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Grab For Control Only Leads to Chaos

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‘“The more chaotic things got and the more I came out the other end and could say ‘Look what I went through!’ that was my self-worth.’”
The chaos in Mike Lindell’s life started early. He was seven years old when his parents divorced.

“I got put into a new school and I was the only kid from a divorced family. It affected me where I felt like I didn't fit in, I felt like I didn't belong. I felt like I was kind like an outcast. I would show off to try and fit in.”

But as much as Mike tried to control his circumstances, he was drawn to things that would control him. By the time he got to high school, he was an alcoholic with a serious gambling addiction.

“That instant high of winning, that appealed to me at a very young age.  I wanted to keep in control; I always felt like it was me. I could – I could control the outcomes.”

Then, at 21, he got in over his head, owing $25,000 in gambling debt to the mob.  In a desperate move to escape the mob’s reach, Mike broke into a convenience store and let himself get caught. It got him into jail, but the shame and embarrassment were overwhelming. 
So, when Mike was released, his friend, Dick, offered him some cocaine.

“It gave me some, you know, false courage. I felt like I could be myself. I could be more outgoing. I could be the type of the person I always wanted to be where I could be the talk of the crowd. With the cocaine I could get there instantly and feel like I fitted in.”

Again, the life-of-the-party, Mike started bartending. Then he met Karen, who was also a functioning addict.
“When I finally got married, and had the kids, I was the biggest businessman, I had all these – one time I had three bars, but it still wasn't enough for me. Inside it wasn't enough, it wasn't what I was longing for. I didn't have this peace inside of me. It was a chaos magnified beyond belief. But that's where I lived. I lived in that space and that – and that's where I thought in my mind I'm going, ‘Nobody's this good at handling all this chaos.’”
Trying to make a living, Mike juggled one business venture after another. Then, one night he had a dream that would make him famous
“I got the dream for the pillow in 2004, I invented it then, it took about a year. We were turned down everywhere once it was invented and ended up doing home shows and fairs.”
But as Mike struggled with getting his new business off the ground – and his growing addiction to crack--his marriage collapsed.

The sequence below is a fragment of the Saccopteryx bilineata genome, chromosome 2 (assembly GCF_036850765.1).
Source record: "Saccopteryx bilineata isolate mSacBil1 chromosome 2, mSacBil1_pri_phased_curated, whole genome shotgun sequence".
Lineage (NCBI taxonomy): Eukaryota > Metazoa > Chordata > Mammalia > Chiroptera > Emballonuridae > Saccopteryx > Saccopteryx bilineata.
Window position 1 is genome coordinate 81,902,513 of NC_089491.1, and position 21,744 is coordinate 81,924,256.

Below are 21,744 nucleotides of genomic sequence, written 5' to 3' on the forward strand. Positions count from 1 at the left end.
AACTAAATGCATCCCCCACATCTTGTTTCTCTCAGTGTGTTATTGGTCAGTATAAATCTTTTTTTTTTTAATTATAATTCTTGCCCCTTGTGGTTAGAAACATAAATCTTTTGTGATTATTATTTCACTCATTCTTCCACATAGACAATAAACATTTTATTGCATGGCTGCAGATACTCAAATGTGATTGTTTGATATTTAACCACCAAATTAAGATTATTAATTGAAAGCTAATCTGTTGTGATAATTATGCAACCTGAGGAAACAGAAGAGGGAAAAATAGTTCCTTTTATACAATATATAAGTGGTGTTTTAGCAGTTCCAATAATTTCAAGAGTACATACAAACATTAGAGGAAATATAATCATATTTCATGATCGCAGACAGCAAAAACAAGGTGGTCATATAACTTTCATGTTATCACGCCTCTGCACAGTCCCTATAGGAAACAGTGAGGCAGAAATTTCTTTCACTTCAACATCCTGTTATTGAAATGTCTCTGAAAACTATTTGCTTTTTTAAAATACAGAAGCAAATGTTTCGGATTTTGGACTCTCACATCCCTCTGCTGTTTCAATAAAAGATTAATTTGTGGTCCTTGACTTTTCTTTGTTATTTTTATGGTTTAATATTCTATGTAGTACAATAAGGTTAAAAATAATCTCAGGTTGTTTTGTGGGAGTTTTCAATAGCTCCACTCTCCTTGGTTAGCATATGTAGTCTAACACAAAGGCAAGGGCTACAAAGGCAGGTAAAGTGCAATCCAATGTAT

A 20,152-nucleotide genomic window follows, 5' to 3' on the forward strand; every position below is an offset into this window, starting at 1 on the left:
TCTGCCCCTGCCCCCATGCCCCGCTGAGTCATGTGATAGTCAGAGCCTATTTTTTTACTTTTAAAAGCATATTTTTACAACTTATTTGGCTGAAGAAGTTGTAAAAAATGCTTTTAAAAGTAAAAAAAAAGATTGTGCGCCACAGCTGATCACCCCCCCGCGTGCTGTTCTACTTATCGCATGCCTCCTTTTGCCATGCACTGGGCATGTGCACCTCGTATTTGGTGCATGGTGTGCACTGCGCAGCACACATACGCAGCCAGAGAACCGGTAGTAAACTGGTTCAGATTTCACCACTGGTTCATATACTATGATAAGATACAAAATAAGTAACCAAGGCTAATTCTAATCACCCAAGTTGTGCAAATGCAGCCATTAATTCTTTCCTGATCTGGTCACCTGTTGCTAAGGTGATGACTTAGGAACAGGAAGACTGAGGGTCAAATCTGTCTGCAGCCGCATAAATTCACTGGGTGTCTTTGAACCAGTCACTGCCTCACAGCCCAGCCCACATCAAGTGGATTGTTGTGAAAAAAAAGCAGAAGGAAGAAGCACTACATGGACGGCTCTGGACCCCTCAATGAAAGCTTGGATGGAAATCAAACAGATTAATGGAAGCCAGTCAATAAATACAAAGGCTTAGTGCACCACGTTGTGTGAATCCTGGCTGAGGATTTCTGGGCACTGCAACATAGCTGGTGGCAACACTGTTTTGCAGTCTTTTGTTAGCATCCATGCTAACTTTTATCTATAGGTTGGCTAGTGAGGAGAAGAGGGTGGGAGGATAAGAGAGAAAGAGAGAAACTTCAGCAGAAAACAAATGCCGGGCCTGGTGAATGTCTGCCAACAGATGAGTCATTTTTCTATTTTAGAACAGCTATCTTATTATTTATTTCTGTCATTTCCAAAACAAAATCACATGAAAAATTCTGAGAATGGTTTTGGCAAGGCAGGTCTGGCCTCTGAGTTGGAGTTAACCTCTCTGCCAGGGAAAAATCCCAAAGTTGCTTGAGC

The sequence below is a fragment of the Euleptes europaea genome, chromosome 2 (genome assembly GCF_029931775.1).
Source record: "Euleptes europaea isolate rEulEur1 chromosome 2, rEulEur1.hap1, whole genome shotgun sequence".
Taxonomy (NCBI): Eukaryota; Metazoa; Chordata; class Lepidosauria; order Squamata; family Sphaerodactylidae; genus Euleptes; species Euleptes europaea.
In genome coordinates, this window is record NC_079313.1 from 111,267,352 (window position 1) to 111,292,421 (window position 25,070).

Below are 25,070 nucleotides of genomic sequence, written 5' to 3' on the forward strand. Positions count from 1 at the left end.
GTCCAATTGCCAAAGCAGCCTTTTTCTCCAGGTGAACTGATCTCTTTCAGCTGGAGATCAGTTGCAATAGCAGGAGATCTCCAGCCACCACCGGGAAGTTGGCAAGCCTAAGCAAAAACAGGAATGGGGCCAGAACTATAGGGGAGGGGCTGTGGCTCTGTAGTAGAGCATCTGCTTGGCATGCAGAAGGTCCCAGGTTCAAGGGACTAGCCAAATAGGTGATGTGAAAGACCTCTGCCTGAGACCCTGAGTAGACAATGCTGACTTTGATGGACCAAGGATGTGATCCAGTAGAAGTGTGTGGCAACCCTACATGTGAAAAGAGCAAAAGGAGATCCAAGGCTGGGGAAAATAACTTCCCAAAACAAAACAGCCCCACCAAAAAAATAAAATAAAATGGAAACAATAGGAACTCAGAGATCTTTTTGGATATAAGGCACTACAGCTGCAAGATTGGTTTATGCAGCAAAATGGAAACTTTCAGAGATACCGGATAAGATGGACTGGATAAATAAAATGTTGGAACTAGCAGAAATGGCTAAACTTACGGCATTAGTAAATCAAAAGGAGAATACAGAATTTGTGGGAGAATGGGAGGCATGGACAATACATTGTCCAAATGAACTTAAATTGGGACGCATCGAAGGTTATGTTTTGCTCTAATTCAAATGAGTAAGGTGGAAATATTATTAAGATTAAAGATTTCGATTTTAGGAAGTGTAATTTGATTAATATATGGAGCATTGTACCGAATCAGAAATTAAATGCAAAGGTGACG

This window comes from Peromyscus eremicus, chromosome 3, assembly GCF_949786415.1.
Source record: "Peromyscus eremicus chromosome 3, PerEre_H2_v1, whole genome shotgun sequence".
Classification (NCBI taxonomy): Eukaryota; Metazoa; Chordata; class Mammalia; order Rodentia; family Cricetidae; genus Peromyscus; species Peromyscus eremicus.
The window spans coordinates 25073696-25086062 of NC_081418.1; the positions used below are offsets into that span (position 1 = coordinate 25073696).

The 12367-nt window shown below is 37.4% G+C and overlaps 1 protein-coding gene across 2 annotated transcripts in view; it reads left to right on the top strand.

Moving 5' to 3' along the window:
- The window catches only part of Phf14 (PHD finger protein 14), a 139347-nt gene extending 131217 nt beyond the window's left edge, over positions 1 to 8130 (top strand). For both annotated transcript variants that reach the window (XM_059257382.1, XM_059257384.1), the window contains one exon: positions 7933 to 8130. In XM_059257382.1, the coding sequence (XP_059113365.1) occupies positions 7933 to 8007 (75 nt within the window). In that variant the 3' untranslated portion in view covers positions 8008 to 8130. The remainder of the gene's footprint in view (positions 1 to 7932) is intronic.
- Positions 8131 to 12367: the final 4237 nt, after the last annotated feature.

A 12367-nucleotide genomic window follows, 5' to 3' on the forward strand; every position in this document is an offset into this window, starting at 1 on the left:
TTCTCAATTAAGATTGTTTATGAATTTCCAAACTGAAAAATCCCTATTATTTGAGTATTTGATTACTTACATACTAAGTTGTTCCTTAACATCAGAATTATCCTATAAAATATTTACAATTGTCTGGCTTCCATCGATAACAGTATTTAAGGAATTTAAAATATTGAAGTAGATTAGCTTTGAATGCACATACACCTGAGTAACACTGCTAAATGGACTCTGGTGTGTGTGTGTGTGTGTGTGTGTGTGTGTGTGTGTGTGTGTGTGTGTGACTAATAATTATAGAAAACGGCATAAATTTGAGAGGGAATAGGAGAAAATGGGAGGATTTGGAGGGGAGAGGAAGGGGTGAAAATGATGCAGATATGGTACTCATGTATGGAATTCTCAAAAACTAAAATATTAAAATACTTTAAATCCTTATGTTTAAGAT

“My wife couldn't take it anymore. She left in the middle of the night and we were divorced actually within a month.”

It was the first blow of many. Later that fall, his son moved out and Mike realized he had driven his family away. Then, his old drug buddy dropped in for a visit.

‘“I heard he had found the Lord four years earlier – and he came in from out of nowhere. I said, ‘Dick, I want to know something; Is it boring?’ and he goes, “No man, it isn't boring." And I had all these questions for him that only he could answer.’”

“‘Then on January 16, 2009, I said, ‘God, I want to wake up in the morning and never have the desire again.’ When I quit everything that night and woke up and I was freed of all the uh, you know, the desire, I'm going ‘Wow, something's different.’ It was like Groundhog Day. It was like, “Wow, this is different!” And I associated that with being saved.’”
Mike quit drugs cold turkey and sales for MyPillow finally began to climb. Mike’s walk of faith was a different story.
“I used to get anger and not know why I'd get angry. And frustrated and if somebody hit my self-worth button, oh man. It would be bad.”

Then, he met Kendra, a woman whose life centered around her faith in Christ, something Mike struggled to understand.  

“She had that personal relationship and I could see something was different. It wasn't just believing in God.”

By 2015, MyPillow had become a national phenomenon and over the next two years attracted the attention of celebrities, including Don Imus, Stephen Baldwin, and Ben Carson. Mike finally started to understand that God was seeking a relationship with him.

“I would use these mathematical odds that Jesus does exist, and it wasn’t until things started to happen to me in 2015, 16, 17 that it’s impossible that a former crack addict is all of a sudden sitting at the White House. It’s like God's setting these things up and putting me in these positions that it's impossible. I think God was chasing me all that time and going ‘Well, he's almost there.’”

Then in 2017 Kendra and a friend convinced Mike to attend a conference led by operation restored warrior founder, Paul Lavelle.  It was there he finally gave control of his life over to God.

“‘I went in there with hope, and I said, ‘God please, show me you’re real, show me, you know? I want that personal relationship.’ And on the second day, on February 18, 2017, I did a full surrender on my knees. And I’m telling you, it was the biggest peace I ever had. It was a forgiving of myself, something way back that had been stuck in me, all these wounds, and filled ‘em with Jesus, filled ‘em with the Holy Spirit.’”
These days, Mike is passionate about helping others find more than just a good night’s sleep—he wants them to find the peace that he has in Jesus.

“Even if you don't think you're an addict and you've been through everything and you just have – you just feel hopeless.  Well, I'm telling you there's nothing better than Jesus! That is the hope. That's the hope of the world!”

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About The Author

Amy Reid

Amy Reid has been a Features Producer with the Christian Broadcasting Network since 2003 and has a Master’s in Journalism from Regent University. When she’s not working on a story she’s passionate about, she loves to cook, garden, read and travel.